Discerning Photography’s White Gaze

The three top winners of the prestigious Taylor Wessing Prize depict people of color, photographed by white photographers.

Wakiesha Titus and Riley Van Harte, Cape Town, South Africa, 2018 from the series Drummies by Alice Mann © Alice Mann (£15,000 First Prize) (all images courtesy of the National Portrait Gallery)

The Taylor Wessing Photographic Portrait Prize calls itself “the leading international competition, open to all, which celebrates and promotes the very best in contemporary portrait photography from around the world.” The first prize winner is awarded £15,000 (~$20,000), and an exhibition of 50-plus winners goes up at the UK’s National Portrait Gallery each year. The globally heralded competition rewards the work of photographers — both amateur and professional — best capturing the world’s most intimate moments and enthralling scenes. But, according to who?

John Edwin Mason, a professor of African history and the history of photography with an expertise in the legacy of Gordon Parks, took to Twitter to express the ways the prize, and the demographics of its winners, speak to photography’s greater shortcomings.

“So, let me get this straight … ” he wrote. “All four prize winners in this year’s Taylor Wessing competition are portraits of black or brown people made by white photographers. That’s fucked up.”

Untitled from the series Londoners by Max Barstow 2017 © Max Barstow( £2,000 Joint Third Prize)

One of his tweets reads: “White people like to look at photos of black people. No question. There’s a seemingly insatiable demand photos of black folks. Part of the reason is that photos give us permission to stare.”

Twitter user Melissa Lyttle also pointed out the prize’s history, noting 2017’s two grand prize winners showcased the same demographics.

Mason and I discussed the Taylor Wessing prize and its position in a larger, troubling legacy of photography’s ogling of nonwhite bodies. He explained, “[The prize] has become a high profile and particularly egregious example of problems that fester within the photo industry and the art world.” Regarding the systemic exploitation of Black bodies in photography, Mason offered, “These images create false knowledge about backwardness, barbarity, or sensuality of their subjects and continue to be part and parcel of the visual culture of white supremacy.”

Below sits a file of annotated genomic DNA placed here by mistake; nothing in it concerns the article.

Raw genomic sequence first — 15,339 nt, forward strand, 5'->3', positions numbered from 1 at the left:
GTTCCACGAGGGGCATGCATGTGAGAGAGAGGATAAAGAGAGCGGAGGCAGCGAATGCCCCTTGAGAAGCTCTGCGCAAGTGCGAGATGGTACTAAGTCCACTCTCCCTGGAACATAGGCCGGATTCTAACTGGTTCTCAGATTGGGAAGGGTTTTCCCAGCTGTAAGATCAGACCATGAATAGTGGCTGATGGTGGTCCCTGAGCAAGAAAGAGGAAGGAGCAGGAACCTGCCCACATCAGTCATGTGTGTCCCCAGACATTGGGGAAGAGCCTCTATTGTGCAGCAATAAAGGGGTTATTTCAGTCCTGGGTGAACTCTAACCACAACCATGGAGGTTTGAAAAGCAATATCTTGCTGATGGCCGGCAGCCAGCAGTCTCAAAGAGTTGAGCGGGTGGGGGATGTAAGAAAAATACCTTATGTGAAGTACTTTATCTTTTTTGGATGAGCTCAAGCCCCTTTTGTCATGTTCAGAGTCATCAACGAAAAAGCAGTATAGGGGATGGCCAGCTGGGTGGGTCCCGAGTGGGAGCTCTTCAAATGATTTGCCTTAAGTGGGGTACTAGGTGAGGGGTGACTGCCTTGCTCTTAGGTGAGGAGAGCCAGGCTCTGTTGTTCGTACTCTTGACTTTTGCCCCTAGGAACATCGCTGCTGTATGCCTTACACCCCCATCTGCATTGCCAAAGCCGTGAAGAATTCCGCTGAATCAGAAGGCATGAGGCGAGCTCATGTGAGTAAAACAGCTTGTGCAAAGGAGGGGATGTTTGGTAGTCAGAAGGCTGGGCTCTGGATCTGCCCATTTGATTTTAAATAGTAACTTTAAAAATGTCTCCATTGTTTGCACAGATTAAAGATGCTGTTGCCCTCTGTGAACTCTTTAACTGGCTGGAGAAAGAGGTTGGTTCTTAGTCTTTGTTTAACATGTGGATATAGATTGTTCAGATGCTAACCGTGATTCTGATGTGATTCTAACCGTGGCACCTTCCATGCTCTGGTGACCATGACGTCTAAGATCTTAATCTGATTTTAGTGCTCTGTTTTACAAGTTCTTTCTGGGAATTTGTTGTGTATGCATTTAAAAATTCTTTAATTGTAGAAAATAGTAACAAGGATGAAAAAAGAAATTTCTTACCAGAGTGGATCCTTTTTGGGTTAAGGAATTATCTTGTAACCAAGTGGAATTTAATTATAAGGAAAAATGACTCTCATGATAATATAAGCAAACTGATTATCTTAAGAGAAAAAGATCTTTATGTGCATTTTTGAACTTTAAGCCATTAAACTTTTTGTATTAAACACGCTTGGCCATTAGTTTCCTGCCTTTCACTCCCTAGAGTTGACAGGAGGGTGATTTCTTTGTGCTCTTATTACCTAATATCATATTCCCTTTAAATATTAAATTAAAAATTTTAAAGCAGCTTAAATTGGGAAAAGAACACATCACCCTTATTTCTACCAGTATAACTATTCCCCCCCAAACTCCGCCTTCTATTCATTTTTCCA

“One of the purposes of art is to allow us, encourage us, and provokes us to see the world with new eyes. Here, the Taylor Wessing portraits of black and brown people fail,” he shared.

The Wessing prize winners serve as a more innocuous example than more egregious pattern within the medium. Susan Sontag’s 2003 essay, “Regarding the Pain of Others” explores the ways in which photographers are limited by an inability (or limited ability) to capture experiences they themselves have not lived. 

Steve McCurry’s 1984 portrait, “Afghan Girl,” which is arguably one of the world’s most recognizable photograph, serves as a more conspicuous case. The National Geographic cover shot has circulated for over three decades in spite of accusations against McCurry of exploiting and stereotyping non-Western people throughout his career, particularly poor communities in South Asia.